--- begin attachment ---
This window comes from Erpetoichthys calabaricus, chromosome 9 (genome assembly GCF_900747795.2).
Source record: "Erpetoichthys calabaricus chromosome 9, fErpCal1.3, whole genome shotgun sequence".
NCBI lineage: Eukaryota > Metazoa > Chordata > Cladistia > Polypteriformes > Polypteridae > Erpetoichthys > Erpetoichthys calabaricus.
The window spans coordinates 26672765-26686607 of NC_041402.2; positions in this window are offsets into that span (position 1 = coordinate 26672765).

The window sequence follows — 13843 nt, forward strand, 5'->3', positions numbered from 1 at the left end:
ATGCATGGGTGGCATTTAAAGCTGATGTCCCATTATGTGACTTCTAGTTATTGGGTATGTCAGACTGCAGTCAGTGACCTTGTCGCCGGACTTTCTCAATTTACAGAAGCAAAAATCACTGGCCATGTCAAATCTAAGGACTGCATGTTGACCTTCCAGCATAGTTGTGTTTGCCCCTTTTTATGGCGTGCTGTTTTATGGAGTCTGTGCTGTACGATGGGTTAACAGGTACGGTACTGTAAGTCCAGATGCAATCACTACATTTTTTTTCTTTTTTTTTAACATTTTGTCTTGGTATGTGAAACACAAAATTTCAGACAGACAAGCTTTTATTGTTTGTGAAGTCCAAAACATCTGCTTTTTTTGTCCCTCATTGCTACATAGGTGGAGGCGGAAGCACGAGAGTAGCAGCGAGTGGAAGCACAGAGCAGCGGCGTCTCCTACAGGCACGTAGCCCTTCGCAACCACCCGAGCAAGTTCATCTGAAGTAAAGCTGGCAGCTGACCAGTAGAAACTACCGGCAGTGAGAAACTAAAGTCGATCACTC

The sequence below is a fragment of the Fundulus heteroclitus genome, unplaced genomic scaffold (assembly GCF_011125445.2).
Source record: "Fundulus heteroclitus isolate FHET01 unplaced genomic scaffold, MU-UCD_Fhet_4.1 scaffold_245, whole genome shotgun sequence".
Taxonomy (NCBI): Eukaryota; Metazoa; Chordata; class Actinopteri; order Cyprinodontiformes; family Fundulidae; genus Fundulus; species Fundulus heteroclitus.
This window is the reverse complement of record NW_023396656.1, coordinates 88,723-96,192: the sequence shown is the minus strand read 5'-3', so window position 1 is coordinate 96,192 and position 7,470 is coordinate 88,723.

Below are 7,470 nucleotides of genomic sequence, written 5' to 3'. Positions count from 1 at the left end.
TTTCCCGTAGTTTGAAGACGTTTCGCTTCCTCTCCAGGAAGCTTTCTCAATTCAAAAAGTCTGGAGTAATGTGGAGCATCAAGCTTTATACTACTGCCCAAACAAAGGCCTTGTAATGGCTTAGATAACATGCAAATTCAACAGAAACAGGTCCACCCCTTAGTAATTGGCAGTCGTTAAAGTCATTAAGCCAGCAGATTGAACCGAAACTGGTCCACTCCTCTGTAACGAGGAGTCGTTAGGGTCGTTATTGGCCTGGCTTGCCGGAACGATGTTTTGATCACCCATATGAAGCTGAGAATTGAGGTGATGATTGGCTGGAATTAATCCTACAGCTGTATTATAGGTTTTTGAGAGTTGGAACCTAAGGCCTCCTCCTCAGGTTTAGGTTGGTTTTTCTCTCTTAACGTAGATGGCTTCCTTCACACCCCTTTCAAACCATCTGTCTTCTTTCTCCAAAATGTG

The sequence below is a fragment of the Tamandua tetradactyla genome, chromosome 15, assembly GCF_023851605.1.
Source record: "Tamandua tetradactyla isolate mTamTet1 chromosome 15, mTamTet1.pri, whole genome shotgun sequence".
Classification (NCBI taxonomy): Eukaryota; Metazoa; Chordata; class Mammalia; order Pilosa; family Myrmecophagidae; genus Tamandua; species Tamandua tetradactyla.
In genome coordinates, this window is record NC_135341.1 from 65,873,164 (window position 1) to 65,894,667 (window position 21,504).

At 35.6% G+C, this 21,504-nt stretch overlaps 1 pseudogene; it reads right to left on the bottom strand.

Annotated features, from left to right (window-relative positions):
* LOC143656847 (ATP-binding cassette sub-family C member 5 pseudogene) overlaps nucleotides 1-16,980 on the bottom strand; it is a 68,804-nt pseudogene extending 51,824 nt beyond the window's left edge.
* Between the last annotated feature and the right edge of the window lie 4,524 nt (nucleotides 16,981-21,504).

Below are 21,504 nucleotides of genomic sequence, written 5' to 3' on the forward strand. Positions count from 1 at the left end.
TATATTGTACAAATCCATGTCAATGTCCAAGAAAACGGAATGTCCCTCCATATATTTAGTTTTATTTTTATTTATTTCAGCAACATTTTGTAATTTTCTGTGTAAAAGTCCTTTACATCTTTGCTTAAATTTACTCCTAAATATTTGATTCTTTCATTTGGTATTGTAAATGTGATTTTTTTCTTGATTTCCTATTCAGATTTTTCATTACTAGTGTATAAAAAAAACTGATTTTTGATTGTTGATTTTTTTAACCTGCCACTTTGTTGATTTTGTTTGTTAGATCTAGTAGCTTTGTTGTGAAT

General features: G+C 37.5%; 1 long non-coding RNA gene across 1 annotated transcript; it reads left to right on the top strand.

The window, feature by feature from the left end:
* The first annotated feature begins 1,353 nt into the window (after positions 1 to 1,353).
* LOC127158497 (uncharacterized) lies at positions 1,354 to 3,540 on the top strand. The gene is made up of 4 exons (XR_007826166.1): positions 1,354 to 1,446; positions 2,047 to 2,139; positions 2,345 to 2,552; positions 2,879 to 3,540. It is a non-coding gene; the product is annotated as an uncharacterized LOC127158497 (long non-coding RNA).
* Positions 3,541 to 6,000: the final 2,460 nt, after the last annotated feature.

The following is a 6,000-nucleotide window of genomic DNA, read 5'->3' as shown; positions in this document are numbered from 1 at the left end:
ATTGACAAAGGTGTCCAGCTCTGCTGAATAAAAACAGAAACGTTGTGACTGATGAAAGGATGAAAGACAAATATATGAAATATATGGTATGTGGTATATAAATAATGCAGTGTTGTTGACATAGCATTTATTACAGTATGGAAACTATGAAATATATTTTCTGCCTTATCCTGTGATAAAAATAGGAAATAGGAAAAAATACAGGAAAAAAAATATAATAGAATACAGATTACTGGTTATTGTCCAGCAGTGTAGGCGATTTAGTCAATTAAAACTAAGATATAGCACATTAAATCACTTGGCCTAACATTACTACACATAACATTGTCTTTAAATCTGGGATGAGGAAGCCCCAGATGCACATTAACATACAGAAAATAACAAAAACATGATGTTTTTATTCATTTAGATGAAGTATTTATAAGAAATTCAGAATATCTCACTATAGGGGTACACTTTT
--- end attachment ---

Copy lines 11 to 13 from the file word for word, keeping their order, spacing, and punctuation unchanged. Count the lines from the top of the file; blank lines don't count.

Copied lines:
Below are 7,470 nucleotides of genomic sequence, written 5' to 3'. Positions count from 1 at the left end.
TTTCCCGTAGTTTGAAGACGTTTCGCTTCCTCTCCAGGAAGCTTTCTCAATTCAAAAAGTCTGGAGTAATGTGGAGCATCAAGCTTTATACTACTGCCCAAACAAAGGCCTTGTAATGGCTTAGATAACATGCAAATTCAACAGAAACAGGTCCACCCCTTAGTAATTGGCAGTCGTTAAAGTCATTAAGCCAGCAGATTGAACCGAAACTGGTCCACTCCTCTGTAACGAGGAGTCGTTAGGGTCGTTATTGGCCTGGCTTGCCGGAACGATGTTTTGATCACCCATATGAAGCTGAGAATTGAGGTGATGATTGGCTGGAATTAATCCTACAGCTGTATTATAGGTTTTTGAGAGTTGGAACCTAAGGCCTCCTCCTCAGGTTTAGGTTGGTTTTTCTCTCTTAACGTAGATGGCTTCCTTCACACCCCTTTCAAACCATCTGTCTTCTTTCTCCAAAATGTG

The sequence below is a fragment of the Tamandua tetradactyla genome, chromosome 15, assembly GCF_023851605.1.